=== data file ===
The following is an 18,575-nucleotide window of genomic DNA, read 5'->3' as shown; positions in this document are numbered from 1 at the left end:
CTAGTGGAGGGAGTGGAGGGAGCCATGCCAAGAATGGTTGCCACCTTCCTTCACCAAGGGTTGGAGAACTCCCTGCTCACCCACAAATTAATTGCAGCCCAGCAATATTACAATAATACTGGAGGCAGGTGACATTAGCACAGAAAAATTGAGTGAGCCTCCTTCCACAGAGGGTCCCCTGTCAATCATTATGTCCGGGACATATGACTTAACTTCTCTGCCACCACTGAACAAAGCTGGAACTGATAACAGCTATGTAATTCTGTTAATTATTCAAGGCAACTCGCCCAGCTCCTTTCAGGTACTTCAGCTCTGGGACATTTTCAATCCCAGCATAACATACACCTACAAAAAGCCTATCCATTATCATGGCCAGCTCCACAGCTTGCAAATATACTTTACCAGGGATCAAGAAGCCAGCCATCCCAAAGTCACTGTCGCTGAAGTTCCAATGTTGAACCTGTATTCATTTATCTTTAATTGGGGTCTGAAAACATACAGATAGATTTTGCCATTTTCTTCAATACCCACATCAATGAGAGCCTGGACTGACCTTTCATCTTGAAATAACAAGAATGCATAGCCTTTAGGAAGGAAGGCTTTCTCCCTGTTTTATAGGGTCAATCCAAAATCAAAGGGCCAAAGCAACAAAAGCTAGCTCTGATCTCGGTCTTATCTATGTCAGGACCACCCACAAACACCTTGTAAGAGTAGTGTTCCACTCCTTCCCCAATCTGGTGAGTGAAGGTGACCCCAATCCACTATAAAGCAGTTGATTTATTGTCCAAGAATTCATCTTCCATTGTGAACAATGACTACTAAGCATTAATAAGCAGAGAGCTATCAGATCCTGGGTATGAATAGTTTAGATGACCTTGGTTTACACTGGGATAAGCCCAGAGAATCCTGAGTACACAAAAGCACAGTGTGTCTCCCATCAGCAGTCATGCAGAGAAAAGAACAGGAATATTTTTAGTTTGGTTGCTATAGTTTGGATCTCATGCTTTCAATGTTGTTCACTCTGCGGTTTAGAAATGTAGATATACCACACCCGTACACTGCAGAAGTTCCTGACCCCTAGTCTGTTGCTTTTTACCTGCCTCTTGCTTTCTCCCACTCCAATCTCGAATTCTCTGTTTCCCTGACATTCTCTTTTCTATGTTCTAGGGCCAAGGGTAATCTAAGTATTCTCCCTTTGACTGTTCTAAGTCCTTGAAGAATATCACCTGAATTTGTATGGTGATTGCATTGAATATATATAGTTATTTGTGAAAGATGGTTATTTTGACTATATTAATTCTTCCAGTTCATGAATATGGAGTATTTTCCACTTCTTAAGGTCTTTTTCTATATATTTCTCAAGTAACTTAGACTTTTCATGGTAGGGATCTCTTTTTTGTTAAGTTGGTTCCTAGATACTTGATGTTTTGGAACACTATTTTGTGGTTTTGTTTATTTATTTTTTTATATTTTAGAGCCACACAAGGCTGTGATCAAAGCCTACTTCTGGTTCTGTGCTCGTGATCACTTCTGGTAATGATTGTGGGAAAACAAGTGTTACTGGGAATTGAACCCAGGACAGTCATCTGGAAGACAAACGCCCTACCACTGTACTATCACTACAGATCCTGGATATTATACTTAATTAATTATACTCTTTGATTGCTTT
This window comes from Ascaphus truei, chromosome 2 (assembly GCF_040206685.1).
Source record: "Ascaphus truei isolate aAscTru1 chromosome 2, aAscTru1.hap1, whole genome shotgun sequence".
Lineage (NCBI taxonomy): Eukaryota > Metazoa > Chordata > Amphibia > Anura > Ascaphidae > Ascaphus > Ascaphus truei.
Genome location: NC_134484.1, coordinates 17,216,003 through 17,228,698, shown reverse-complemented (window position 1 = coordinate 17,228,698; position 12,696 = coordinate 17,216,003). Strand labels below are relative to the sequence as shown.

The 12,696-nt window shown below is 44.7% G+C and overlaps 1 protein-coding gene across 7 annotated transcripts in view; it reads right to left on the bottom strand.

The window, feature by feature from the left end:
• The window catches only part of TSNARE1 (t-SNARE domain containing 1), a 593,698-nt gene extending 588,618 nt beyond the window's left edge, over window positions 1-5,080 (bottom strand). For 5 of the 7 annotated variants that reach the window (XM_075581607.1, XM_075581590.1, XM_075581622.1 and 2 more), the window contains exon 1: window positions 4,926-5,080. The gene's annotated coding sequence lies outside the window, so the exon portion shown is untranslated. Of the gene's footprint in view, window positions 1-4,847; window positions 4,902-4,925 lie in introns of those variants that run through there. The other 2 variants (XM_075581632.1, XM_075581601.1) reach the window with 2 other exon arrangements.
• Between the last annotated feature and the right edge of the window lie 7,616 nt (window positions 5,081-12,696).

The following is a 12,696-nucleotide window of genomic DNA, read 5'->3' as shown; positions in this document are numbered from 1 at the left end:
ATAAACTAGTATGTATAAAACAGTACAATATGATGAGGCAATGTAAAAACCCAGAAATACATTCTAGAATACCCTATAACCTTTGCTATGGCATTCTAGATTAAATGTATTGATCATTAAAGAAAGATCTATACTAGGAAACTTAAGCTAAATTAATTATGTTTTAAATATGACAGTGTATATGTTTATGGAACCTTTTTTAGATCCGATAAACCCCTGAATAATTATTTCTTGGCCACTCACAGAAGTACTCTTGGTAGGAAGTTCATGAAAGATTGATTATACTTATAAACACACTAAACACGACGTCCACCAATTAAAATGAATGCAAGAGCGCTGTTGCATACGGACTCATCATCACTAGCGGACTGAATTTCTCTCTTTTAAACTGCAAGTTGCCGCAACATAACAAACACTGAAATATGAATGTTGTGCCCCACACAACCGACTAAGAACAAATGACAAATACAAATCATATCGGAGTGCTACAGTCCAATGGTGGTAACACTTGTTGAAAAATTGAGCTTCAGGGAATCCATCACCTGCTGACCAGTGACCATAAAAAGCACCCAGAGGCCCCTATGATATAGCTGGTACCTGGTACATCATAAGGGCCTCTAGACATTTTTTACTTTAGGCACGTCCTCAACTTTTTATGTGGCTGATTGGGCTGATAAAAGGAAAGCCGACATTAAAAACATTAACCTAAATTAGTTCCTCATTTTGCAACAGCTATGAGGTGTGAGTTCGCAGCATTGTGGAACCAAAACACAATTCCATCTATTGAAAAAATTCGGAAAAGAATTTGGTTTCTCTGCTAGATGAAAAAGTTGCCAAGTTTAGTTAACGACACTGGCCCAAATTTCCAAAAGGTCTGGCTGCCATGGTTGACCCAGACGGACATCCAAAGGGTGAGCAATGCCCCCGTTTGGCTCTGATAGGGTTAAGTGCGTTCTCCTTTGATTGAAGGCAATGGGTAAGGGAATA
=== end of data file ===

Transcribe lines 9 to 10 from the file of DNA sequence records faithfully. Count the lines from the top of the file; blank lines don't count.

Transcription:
• The window catches only part of TSNARE1 (t-SNARE domain containing 1), a 593,698-nt gene extending 588,618 nt beyond the window's left edge, over window positions 1-5,080 (bottom strand). For 5 of the 7 annotated variants that reach the window (XM_075581607.1, XM_075581590.1, XM_075581622.1 and 2 more), the window contains exon 1: window positions 4,926-5,080. The gene's annotated coding sequence lies outside the window, so the exon portion shown is untranslated. Of the gene's footprint in view, window positions 1-4,847; window positions 4,902-4,925 lie in introns of those variants that run through there. The other 2 variants (XM_075581632.1, XM_075581601.1) reach the window with 2 other exon arrangements.
• Between the last annotated feature and the right edge of the window lie 7,616 nt (window positions 5,081-12,696).